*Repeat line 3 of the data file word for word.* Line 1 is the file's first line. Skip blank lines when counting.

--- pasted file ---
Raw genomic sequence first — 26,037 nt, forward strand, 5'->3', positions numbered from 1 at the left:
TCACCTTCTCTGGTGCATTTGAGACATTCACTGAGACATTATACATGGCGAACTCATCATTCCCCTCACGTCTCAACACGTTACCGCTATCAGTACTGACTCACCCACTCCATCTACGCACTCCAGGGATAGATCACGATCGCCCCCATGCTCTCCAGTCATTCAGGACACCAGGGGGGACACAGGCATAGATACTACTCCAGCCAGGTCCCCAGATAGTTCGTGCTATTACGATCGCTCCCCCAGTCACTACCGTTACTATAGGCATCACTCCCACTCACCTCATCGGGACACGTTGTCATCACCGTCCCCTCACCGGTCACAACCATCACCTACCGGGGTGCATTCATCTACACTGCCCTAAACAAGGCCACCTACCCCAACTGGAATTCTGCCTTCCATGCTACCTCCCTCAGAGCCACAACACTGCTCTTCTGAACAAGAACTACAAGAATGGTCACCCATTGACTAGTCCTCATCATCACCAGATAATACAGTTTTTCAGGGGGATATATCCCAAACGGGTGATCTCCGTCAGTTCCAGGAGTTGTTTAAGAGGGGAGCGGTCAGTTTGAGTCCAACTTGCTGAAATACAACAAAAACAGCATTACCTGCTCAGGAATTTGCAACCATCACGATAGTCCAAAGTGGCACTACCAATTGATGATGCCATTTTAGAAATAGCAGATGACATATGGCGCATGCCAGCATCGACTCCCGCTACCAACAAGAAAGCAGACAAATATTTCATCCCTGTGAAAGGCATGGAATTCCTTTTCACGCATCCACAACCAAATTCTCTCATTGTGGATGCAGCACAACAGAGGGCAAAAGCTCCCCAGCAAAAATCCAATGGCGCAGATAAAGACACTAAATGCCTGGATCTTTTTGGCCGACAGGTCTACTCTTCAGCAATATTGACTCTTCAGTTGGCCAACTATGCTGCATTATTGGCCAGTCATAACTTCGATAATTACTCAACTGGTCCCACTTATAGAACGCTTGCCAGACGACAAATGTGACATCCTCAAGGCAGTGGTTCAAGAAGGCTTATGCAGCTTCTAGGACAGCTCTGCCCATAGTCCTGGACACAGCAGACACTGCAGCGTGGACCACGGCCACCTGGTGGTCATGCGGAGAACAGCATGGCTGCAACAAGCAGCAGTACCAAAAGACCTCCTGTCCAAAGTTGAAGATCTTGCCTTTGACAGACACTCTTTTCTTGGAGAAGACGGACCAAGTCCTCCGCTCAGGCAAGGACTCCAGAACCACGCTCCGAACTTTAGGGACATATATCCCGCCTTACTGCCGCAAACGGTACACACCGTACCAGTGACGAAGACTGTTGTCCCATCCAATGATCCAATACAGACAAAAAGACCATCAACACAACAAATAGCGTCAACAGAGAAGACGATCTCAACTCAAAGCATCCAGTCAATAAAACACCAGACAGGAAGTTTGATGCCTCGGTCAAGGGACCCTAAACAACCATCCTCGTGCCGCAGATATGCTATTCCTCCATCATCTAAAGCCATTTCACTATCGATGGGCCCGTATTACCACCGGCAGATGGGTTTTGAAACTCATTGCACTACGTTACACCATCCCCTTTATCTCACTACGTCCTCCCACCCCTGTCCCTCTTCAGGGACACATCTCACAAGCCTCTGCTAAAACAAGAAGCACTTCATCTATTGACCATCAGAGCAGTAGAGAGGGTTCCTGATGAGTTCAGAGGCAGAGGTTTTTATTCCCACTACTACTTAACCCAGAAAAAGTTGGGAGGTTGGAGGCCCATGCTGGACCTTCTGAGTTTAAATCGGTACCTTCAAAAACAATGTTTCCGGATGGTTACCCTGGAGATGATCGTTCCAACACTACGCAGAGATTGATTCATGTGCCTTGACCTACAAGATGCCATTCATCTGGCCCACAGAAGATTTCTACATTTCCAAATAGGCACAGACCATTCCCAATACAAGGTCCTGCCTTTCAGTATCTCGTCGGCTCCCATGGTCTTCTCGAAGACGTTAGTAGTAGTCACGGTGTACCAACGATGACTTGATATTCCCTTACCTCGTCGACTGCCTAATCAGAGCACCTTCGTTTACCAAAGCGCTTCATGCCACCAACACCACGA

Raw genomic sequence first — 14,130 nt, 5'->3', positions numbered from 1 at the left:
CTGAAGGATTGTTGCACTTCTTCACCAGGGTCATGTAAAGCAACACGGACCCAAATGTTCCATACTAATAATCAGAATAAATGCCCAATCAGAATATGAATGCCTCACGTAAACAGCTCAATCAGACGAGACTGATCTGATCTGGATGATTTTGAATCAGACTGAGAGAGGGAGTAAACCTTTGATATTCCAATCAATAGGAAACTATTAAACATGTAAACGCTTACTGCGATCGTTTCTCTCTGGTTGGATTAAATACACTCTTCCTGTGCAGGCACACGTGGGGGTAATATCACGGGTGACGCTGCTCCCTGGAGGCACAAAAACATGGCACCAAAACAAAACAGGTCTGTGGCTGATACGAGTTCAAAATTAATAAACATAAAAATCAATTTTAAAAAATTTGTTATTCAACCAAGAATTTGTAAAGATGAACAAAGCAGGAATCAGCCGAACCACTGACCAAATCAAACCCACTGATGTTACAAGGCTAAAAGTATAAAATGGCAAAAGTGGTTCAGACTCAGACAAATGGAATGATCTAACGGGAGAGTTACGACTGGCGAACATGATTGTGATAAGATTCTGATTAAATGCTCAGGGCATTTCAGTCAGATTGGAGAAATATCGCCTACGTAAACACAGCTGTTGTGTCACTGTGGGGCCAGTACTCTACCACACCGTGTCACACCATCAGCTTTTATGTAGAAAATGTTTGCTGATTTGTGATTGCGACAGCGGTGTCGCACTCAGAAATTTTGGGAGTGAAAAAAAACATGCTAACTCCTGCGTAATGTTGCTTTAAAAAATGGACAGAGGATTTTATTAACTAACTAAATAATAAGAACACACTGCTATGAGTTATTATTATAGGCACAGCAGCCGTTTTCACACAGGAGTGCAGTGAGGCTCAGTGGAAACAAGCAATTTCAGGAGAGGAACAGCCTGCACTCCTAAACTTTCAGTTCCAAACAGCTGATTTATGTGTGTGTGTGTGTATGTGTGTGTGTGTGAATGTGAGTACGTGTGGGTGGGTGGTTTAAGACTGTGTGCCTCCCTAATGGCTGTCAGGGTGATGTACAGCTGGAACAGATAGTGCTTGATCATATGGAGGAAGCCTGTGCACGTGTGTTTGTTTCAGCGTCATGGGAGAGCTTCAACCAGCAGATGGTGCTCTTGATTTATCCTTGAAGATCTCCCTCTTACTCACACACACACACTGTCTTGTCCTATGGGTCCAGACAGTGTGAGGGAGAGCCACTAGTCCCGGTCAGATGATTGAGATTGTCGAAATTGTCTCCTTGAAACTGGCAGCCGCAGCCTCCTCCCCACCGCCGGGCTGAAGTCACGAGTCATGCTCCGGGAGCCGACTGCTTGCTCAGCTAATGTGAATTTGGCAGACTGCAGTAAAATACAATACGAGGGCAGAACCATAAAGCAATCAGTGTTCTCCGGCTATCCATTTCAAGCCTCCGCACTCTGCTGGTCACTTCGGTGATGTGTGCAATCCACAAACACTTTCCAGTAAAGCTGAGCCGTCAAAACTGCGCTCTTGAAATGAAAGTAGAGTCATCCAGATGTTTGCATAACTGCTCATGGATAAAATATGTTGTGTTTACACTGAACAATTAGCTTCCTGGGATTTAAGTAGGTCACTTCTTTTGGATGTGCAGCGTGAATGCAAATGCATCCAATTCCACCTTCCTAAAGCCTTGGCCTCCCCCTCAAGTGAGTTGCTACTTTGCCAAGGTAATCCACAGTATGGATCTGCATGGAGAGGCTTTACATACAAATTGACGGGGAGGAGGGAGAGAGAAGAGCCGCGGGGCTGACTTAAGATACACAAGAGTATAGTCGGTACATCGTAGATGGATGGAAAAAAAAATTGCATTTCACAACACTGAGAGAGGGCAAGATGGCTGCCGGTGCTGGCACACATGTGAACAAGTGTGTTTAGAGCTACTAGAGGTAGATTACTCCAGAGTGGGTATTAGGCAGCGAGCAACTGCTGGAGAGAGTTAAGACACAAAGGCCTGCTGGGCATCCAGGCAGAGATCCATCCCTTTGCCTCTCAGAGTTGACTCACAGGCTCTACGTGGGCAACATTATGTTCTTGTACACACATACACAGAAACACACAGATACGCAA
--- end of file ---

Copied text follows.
Raw genomic sequence first — 14,130 nt, 5'->3', positions numbered from 1 at the left: